Is there any concept so deceptively simple as mise-en-scène? At least, as I've been revising those Jim Hillier edited volumes of Cahiers du Cinema from the 1950s and 60s, I've been noticing that a) there's no good clear explanation of the concept as it was deployed by the French critics, and certainly not from the critics themselves, and b) that I'm even a little fuzzier than I'd like to be on its meaning.

To be sure, there's a simple definition posed by David Bordwell and Kristin Thompson's introductory text, Film Art, namely, everything involving the profilmic. The advantage of this definition, undoubtedly one dovetailing with their pedagogical mission in and their tendency toward discrete categorization, is that it keeps mise-en-scène distinct from cinematography. Given this clarity and the role of Film Art in many of our initial film educations, mine included, this definition holds increasing sway over younger scholars.

The disadvantages of the Bordwell/Thompson one are several, though. Pedagogically, it's very hard to communicate to students the difference between arrangement of the profilmic with the profilmic objects themselves. I'm sure we all have stories of "mise-en-scene" analyses that simply lists props, sets, and actors. About the fifth one of these you receive, you start to blame the textbook.

In a related vein, once you settle for an "everything in front of the camera" definition, it can all become too broad and you lose sight of the aesthetic, critical and hermeneutic aspect the term should have.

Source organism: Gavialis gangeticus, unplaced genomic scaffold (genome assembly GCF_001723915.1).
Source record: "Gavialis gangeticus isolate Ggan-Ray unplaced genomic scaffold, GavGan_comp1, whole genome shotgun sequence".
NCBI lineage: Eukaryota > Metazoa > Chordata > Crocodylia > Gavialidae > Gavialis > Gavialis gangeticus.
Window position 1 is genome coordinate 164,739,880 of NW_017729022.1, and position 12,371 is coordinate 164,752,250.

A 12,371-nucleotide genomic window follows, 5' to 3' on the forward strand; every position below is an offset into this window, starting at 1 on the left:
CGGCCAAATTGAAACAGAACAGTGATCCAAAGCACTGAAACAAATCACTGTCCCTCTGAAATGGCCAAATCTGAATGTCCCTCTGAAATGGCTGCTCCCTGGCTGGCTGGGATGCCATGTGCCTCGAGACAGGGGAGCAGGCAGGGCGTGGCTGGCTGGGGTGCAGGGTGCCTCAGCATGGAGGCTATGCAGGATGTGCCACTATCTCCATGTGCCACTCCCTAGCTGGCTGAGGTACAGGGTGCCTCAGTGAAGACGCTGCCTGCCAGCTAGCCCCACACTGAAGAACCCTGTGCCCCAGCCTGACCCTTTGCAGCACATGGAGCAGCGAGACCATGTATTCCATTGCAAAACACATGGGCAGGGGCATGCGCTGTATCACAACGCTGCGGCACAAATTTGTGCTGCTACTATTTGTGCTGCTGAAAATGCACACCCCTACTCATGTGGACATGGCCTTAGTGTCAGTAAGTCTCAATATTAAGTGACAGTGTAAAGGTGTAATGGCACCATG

Finally, there is a strong critical tradition in film studies in which mise-en-scène includes camera movement as much a part of blocking as set design. In Bazin, for instance, mise-en-scène is a practice opposed to montage. Framing, camera movement and blocking within the profilmic space all achieve the ends of montage through other means.

From what I can gather, mise-en-scène held such importance for the auteurists because under the classical studio systems, directors didn't have creative control over editing, script or even always storyboarding. Mise-en-scène was a polemic to read the authorship of the auteur in the control of the putting in place of the elements of filming. And that's something that gets lost in our post-Hollywood Renaissance notion of the auteur (i.e. Scorcese is an auteur because he does have creative control over most aspects of his work). It gets lost, too, in mise-en-scène's less prescriptive definitions.

Friday, July 14, 2006

Mass Camp